I needed some practice with object-oriented aspects of python, so I set myself the task of writing that Klondike solitaire player I threatened. Some of what I found is about what you'd expect to see. I don't claim my algorithm is the best; one could be more strategic, especially as you learn what's in the deck. But it's an OK first approximation.
Yes, of course I wrote it so you can vary the number of ranks, number of piles, number of suits, and so on. Why bother otherwise?
I ran 10000 games with the different parameters. I kept 4 suits and 2 colors, but had 13 ranks and 7 piles (standard) and also 13 ranks with 6 piles, and 3 variants of 14 ranks (Tarot deck): 6, 7 and 8 piles. You expect that the more piles there are, the more cards are buried and the more will be left unplayed at the end of the game. And so it was.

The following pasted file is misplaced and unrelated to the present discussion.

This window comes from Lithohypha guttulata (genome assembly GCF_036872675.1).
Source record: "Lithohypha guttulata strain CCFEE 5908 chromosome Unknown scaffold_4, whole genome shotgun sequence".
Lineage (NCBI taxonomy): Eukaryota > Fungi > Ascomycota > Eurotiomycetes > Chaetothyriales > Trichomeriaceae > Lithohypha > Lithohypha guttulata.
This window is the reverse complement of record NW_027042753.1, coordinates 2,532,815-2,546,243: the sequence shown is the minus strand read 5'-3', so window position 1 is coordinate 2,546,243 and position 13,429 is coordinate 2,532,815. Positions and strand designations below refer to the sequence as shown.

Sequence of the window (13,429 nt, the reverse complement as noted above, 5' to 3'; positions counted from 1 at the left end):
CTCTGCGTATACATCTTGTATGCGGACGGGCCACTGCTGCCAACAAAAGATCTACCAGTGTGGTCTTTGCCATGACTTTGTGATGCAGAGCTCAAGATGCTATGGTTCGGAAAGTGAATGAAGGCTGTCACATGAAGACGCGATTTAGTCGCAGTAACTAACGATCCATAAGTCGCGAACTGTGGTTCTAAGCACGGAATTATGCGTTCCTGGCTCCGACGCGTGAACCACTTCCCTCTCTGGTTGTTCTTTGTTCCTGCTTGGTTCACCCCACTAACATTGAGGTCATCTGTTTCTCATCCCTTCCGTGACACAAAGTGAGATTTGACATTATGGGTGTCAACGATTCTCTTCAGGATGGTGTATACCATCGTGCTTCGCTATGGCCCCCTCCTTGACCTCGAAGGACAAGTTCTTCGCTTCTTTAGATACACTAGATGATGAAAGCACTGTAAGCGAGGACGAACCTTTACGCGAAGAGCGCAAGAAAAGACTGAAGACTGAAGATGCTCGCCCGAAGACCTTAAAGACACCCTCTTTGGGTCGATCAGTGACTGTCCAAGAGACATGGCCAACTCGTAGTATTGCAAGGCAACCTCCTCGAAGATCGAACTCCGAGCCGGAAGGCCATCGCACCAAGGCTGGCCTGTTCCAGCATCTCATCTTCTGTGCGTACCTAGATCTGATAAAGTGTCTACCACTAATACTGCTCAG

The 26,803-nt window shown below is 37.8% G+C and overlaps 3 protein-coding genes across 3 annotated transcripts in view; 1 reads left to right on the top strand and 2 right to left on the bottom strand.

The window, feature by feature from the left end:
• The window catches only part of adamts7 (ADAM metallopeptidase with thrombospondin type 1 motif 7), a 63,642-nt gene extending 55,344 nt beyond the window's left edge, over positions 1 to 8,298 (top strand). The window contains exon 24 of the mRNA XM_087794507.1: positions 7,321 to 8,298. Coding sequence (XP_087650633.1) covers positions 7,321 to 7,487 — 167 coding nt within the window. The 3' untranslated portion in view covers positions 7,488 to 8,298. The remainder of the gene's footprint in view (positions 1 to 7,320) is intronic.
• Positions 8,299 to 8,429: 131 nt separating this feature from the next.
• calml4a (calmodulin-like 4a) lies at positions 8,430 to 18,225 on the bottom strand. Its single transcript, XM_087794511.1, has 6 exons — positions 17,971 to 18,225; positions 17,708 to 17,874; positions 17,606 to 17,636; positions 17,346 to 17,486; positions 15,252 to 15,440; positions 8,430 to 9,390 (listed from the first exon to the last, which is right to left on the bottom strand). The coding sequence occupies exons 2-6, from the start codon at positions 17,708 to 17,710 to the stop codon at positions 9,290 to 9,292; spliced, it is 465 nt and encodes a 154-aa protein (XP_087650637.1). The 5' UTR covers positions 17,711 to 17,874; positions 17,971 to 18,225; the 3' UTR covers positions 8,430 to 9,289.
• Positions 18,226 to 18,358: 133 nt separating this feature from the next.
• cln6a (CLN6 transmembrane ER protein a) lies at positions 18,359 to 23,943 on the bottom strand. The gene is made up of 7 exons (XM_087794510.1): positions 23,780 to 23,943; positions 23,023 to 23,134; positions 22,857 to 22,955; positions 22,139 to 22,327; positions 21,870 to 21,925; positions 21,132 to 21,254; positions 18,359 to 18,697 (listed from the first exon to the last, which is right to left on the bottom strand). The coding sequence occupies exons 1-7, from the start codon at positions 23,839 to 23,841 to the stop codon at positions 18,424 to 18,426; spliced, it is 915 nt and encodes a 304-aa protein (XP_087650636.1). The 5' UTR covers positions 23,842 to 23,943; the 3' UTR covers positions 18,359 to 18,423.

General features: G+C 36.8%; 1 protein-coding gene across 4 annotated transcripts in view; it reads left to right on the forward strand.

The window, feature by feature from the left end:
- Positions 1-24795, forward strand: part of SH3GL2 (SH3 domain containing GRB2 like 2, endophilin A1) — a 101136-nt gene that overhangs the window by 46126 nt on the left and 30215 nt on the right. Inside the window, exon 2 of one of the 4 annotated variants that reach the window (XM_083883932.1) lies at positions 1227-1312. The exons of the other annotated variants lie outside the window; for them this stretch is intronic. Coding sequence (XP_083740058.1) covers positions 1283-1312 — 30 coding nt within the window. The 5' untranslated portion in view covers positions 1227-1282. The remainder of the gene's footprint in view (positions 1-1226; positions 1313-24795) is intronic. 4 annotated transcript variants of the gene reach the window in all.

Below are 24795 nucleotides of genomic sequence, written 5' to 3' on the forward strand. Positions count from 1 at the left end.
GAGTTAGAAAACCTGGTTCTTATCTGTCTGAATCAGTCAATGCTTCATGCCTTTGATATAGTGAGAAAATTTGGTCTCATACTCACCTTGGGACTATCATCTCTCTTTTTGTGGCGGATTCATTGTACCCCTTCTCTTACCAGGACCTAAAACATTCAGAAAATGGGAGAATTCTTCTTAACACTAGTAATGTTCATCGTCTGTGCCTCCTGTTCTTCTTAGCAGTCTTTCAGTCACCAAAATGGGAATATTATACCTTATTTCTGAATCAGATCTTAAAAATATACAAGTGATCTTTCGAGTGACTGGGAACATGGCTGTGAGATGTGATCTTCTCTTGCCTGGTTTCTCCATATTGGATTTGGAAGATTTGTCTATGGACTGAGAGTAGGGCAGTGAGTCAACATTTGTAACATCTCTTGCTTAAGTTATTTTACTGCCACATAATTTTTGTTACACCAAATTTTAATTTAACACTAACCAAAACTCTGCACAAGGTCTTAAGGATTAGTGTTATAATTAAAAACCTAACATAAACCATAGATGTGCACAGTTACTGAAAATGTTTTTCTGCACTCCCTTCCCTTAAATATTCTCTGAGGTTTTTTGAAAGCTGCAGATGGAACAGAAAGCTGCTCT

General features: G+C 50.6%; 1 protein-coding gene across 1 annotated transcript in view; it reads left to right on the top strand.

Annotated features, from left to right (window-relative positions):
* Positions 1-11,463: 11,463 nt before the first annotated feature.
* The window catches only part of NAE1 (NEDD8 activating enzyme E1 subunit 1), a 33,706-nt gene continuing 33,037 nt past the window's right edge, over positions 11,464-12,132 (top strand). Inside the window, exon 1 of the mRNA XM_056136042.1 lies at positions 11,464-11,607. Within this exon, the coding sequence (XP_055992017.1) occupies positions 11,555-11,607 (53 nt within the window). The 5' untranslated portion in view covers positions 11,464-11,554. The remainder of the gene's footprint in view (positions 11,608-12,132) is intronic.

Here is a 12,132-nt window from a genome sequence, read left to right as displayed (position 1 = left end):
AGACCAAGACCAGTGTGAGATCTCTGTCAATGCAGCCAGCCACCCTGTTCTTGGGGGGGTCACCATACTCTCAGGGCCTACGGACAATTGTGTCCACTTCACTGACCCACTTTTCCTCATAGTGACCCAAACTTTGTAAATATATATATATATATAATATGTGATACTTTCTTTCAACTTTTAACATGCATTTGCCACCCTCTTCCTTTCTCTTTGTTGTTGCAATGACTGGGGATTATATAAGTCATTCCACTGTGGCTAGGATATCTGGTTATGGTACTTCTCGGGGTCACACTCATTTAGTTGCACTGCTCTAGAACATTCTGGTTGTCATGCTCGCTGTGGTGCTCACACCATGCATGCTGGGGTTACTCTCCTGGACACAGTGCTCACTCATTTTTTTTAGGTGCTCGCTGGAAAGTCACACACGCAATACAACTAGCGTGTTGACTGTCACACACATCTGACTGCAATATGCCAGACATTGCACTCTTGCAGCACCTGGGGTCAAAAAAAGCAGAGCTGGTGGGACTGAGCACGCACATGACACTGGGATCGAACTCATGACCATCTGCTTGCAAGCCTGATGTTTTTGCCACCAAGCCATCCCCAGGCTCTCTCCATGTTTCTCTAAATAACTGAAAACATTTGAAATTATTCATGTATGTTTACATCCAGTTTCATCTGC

With the usual game it looks like you win about 1 time in 20. (BTW, these are from random number generators, and are not exact.)
|Type||Times you win||Time < 5 cards|
That's the easy part. What's a bit harder is quantifying the "frustration factor": how close you feel you got to winning. I figure the oftener you feel like you almost won, the more likely you are to start a new game--provided you actually do win from time to time. And the game can't be too easy. I'm not sure how to quantify that either. But from the fact that the standard game uses 7 piles instead of 6, I suspect that 6 makes the game feel too easy.
Notice the spike near 0 for the standard game. Most of the time you lose by a significant amount, but you come close oftener. I list the numbers in the table above, but I show the plots below.
For what it's worth, even a game with 2 suits and 3 ranks (and 2 piles) doesn't always wind up with every card face up. And the game above goes through the deck repeatedly.